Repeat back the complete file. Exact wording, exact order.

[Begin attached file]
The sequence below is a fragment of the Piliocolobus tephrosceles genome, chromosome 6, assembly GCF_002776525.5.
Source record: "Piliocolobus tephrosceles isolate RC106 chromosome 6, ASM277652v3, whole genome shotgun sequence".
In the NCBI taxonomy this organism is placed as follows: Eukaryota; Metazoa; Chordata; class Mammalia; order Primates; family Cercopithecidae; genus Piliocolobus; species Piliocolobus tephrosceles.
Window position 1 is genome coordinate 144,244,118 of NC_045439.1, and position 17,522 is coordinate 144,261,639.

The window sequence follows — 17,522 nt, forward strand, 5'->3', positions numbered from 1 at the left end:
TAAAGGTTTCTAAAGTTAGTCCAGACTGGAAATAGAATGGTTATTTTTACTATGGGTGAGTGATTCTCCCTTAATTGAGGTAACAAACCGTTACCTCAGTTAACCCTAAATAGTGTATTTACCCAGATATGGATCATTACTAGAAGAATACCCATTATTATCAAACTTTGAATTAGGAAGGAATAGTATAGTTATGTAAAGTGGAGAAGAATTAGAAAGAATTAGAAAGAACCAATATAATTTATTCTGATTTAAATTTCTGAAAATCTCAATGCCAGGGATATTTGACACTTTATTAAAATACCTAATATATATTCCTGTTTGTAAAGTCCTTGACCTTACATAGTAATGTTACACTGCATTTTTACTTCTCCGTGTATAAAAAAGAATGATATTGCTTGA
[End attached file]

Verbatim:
The sequence below is a fragment of the Piliocolobus tephrosceles genome, chromosome 6, assembly GCF_002776525.5.
Source record: "Piliocolobus tephrosceles isolate RC106 chromosome 6, ASM277652v3, whole genome shotgun sequence".
In the NCBI taxonomy this organism is placed as follows: Eukaryota; Metazoa; Chordata; class Mammalia; order Primates; family Cercopithecidae; genus Piliocolobus; species Piliocolobus tephrosceles.
Window position 1 is genome coordinate 144,244,118 of NC_045439.1, and position 17,522 is coordinate 144,261,639.

The window sequence follows — 17,522 nt, forward strand, 5'->3', positions numbered from 1 at the left end:
TAAAGGTTTCTAAAGTTAGTCCAGACTGGAAATAGAATGGTTATTTTTACTATGGGTGAGTGATTCTCCCTTAATTGAGGTAACAAACCGTTACCTCAGTTAACCCTAAATAGTGTATTTACCCAGATATGGATCATTACTAGAAGAATACCCATTATTATCAAACTTTGAATTAGGAAGGAATAGTATAGTTATGTAAAGTGGAGAAGAATTAGAAAGAATTAGAAAGAACCAATATAATTTATTCTGATTTAAATTTCTGAAAATCTCAATGCCAGGGATATTTGACACTTTATTAAAATACCTAATATATATTCCTGTTTGTAAAGTCCTTGACCTTACATAGTAATGTTACACTGCATTTTTACTTCTCCGTGTATAAAAAAGAATGATATTGCTTGA